How is Dividend Yield calculated?
For many investors working with stocks, the ultimate goal is to make a profit. If you have bought a stock or more, you have two ways to make profit:
- Sell the asset when it grows in price.
- Get dividends paid out to you.
While point one - buying cheaper and selling at a higher price - seems simple, point two requires more attention.
What are the dividends?
Note that paying out dividends is not obligatory for companies: first and foremost, it's their right. Roughly speaking, if a company decides against paying out dividends to its shareholders, no force will make it do so. In such a case (if the company generates a net profit), it may choose to spend its funds on development and modernisation. Each shareholder has the right to dividends, the size of which depends on the company. In essence, dividends are a shareholder's passive income. Each company pays out as much as it can, depending on the profit made. The size of the dividends may either increase or decrease with each payment.
The dividend yield reflects the investors' income from the securities they own during the whole period of holding them. As a rule, it's more profitable to create a portfolio to diversify market risks by purchasing stocks of several companies.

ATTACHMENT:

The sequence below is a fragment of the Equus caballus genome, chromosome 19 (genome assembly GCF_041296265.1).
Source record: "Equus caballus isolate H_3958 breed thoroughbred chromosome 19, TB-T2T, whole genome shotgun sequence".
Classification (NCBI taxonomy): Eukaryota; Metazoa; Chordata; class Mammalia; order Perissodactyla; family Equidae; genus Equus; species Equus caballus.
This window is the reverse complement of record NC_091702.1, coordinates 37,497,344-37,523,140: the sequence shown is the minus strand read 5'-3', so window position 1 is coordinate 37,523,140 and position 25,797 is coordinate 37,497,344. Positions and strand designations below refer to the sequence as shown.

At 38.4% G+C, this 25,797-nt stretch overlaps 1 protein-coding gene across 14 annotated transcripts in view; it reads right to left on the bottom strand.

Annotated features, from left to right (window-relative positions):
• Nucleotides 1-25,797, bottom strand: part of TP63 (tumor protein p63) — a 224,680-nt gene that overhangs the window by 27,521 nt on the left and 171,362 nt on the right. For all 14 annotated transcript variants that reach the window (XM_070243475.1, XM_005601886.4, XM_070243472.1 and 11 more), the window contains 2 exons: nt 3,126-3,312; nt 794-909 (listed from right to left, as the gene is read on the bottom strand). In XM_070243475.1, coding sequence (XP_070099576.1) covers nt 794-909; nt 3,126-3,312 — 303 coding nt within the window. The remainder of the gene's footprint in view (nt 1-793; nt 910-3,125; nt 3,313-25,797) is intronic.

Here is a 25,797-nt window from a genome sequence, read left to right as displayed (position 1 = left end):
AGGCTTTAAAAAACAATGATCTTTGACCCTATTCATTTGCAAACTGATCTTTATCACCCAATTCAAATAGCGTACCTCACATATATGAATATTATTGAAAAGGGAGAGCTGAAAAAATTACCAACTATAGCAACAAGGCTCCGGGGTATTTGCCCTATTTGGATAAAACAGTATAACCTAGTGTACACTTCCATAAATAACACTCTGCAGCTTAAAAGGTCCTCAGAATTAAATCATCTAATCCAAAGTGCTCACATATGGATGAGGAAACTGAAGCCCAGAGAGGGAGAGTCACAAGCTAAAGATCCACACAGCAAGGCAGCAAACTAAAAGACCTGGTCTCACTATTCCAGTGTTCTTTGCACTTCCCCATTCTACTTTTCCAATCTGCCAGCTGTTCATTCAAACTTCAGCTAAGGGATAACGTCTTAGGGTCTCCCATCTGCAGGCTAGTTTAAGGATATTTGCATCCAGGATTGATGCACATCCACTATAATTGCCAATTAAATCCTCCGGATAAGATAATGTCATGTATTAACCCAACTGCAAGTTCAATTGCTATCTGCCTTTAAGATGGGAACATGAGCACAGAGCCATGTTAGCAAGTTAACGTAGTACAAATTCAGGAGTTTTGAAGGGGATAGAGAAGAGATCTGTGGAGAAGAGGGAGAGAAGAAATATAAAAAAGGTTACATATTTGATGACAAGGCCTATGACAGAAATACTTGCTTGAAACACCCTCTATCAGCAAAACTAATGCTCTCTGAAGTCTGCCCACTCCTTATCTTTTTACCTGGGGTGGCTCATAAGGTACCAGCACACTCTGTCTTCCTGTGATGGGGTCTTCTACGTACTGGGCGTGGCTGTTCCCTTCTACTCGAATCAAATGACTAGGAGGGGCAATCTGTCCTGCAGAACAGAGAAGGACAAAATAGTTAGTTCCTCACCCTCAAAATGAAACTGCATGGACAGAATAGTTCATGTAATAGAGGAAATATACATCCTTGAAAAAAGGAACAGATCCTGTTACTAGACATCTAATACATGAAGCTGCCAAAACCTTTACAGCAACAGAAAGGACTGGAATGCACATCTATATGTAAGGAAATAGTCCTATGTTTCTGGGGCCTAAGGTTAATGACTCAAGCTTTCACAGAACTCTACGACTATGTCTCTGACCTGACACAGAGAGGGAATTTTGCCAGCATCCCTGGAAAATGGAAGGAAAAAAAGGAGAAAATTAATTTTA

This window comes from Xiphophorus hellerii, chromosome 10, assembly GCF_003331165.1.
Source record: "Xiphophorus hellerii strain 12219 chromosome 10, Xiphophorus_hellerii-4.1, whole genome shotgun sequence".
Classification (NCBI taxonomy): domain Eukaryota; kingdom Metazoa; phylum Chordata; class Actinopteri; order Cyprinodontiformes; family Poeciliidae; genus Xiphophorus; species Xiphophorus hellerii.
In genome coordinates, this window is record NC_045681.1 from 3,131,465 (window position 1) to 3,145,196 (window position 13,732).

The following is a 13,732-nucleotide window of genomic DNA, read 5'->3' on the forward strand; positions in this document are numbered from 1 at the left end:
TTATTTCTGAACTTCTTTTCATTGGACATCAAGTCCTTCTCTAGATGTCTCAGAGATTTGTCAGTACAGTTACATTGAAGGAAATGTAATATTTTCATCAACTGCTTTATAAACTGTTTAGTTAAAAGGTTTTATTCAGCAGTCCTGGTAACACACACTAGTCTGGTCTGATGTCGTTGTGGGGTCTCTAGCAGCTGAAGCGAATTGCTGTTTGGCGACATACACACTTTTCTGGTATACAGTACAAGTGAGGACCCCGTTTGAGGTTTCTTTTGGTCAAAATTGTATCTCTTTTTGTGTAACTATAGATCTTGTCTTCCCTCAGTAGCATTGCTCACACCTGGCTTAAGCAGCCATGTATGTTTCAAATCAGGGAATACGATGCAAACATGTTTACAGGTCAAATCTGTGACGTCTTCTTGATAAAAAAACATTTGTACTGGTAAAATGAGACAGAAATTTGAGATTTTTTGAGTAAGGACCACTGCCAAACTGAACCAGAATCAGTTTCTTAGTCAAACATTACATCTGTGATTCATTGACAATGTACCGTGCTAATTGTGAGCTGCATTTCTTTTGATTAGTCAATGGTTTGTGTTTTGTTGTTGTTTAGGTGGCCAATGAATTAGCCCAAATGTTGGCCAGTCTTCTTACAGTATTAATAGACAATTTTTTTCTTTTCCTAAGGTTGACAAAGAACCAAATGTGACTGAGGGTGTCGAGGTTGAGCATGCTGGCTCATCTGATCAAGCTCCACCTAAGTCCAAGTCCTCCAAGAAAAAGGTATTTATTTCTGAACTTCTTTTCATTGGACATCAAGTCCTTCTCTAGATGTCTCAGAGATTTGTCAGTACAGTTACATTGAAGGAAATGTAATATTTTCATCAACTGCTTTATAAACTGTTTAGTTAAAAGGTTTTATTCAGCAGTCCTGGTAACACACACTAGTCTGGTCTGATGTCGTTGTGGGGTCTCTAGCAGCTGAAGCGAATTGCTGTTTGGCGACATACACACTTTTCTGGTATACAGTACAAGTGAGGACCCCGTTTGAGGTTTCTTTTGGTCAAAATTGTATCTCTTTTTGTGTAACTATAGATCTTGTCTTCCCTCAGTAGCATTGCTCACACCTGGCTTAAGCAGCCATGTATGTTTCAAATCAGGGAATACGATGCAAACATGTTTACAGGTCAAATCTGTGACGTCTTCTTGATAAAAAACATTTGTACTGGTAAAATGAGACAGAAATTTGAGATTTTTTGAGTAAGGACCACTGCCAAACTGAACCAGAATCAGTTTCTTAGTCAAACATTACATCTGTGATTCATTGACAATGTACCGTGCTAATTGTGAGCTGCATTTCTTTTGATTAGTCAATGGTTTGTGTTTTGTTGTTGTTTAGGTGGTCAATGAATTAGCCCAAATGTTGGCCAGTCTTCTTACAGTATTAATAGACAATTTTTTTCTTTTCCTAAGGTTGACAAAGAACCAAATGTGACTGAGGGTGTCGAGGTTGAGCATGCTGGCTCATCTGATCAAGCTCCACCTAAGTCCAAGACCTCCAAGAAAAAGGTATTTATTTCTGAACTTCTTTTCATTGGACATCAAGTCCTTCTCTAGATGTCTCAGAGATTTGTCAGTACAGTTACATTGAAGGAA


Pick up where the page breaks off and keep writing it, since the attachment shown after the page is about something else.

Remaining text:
The chosen company does not always make a profit during the accounting period. In the case that it has not made any profit, it may refuse to pay out dividends.
How is the dividend yield calculated?
The dividend yield ratio indicates the percentage of a company's share price that it pays out in dividends each year. If we compare common and preferred stocks, we will notice some differences in calculating and paying out dividends. Preferred stocks provide their owner with a fixed amount of dividends in the accounting period.
Normally, dividends are paid out to the holders of preferred stocks, and thereafter to ordinary shareholders. This is an advantage but also a drawback, as preferred shareholders have no vote on any form of corporate policy, meaning they have no voice in making decisions on the company's future. So, investors have to choose the category of the stocks they buy.
When holding ordinary stocks, investors have a voice, the weight of which directly depends on the number of stocks owned – the more stocks they hold, the more important their voice is. An ordinary shareholder gets a share of the company's profit in the form of non-fixed payments.
Calculation of dividends
The company sets the sums and condition of dividend payments based on its dividend policy. This is communicated in its financial documentation, which is published on the company’s website. The size of the payments is not directly bound to a certain sum – the company can equally pay dividends from the net profit or free money flow.
When are dividends paid out?
If the company registers a profit after the publication of its quarterly report, it appoints a board of directors that decides upon the calculation of dividends (the decision is based on the dividend policy of the company). The complete suggestion is discussed by the board of shareholders, whereby the final size of the dividends is set. The size can be adjusted according to the situation in the market, country, or as a result of force majeure events.
What is a dividend yield?